The theologian C S Lewis, in his ‘Screwtape Proposes a Toast’, in which he makes suggestions in the voice of the Devil, notes that the Hellish solution would be simply to so diminish the education system that any man capable of greatness would have any delusions of greatness and excellence, in any field, let alone those of virtue and statesmanship, thrust from his mind as grossly undemocratic while he was still young. Thus we find that this Hellish sort of democracy simply does not desire great men. Interestingly, Screwtape likens this to the policy of the Greek tyrants. This invites the definition of democracy that Athens tended towards; that democracy existed simply to enact the whim of the populace, whether it was beneficial to the state or not. It falls prey to the critique in Aristotle’s question. And we have to say any system that represses excellence in all its citizens has to be bad. If democracy is beneficial to the state, it will encourage and nurture moral and/or political greatness in at least some of its citizens. However, if we swing radically in the other direction, and say of democratic leaders that they should pursue greatness even to the expense of those they represent, we will approach Marx’s ideas, that democracy should be suspended until the populace has been educated by those enlightened, which is not democracy at all. We thus have to arrive at the middle ground between these two ideas; a place where democracy finds itself desiring and not lacking great men.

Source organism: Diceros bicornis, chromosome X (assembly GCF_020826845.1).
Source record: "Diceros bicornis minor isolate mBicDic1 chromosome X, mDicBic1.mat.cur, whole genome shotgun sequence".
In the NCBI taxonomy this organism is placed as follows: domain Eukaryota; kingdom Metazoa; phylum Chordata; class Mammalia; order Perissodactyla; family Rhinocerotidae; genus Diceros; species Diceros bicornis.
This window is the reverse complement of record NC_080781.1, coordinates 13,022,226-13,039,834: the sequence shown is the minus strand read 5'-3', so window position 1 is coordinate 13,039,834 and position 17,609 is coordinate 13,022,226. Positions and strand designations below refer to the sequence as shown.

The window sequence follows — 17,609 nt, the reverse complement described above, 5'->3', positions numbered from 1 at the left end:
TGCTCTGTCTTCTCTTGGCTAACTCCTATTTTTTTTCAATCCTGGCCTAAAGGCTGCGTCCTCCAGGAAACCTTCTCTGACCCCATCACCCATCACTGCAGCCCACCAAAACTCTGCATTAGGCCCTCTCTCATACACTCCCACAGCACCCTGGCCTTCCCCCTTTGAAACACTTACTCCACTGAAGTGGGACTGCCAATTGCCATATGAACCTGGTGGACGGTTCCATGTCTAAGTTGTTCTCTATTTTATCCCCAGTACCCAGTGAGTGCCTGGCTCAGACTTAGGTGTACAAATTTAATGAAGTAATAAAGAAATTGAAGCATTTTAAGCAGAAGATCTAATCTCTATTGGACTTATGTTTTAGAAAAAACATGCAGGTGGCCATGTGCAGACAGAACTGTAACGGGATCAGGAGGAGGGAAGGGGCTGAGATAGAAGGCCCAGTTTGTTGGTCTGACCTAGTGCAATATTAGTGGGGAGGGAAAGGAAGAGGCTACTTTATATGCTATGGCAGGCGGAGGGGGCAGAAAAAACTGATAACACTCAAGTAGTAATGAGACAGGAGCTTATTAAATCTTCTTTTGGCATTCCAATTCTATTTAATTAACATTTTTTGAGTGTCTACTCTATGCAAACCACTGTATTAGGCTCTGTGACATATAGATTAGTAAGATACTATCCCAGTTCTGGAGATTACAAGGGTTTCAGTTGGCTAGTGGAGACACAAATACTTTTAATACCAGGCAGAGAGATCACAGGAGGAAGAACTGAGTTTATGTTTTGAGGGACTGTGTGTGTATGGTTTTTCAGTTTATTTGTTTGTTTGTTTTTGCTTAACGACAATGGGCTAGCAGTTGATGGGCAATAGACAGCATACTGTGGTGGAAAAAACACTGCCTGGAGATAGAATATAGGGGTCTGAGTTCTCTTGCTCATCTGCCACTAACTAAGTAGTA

The key then, is to find some way to ensure that the greatness of these great men is directed to the amelioration of the state, rather than to their own greatness, and some way to ensure that new greatness is not curtailed. This is why the situation in Plato’s Republic is so appealing on many different levels to so many; the ‘Guardians’, a class selected not by birth but by propensity for moral virtue, governing with the consent of the governed as kings, but directing their greatness (moral and political) towards everyone’s benefit. It is interesting that, even in this earliest of texts, the ideal is seen as a fusing of moral and political greatness, which is provocative in an age where we are happy for our cabinet members to be adulterous, our Prime Ministers to tell half-truths or untruths (but not lies, Mr Campbell reminds me), for our Lords to set down private and personal discussions and sell them for personal profit, and many of our elected representatives to accrue ridiculous salaries advising companies, and using their contacts, even before they leave office. But these things are easy to condemn, and much harder to fix.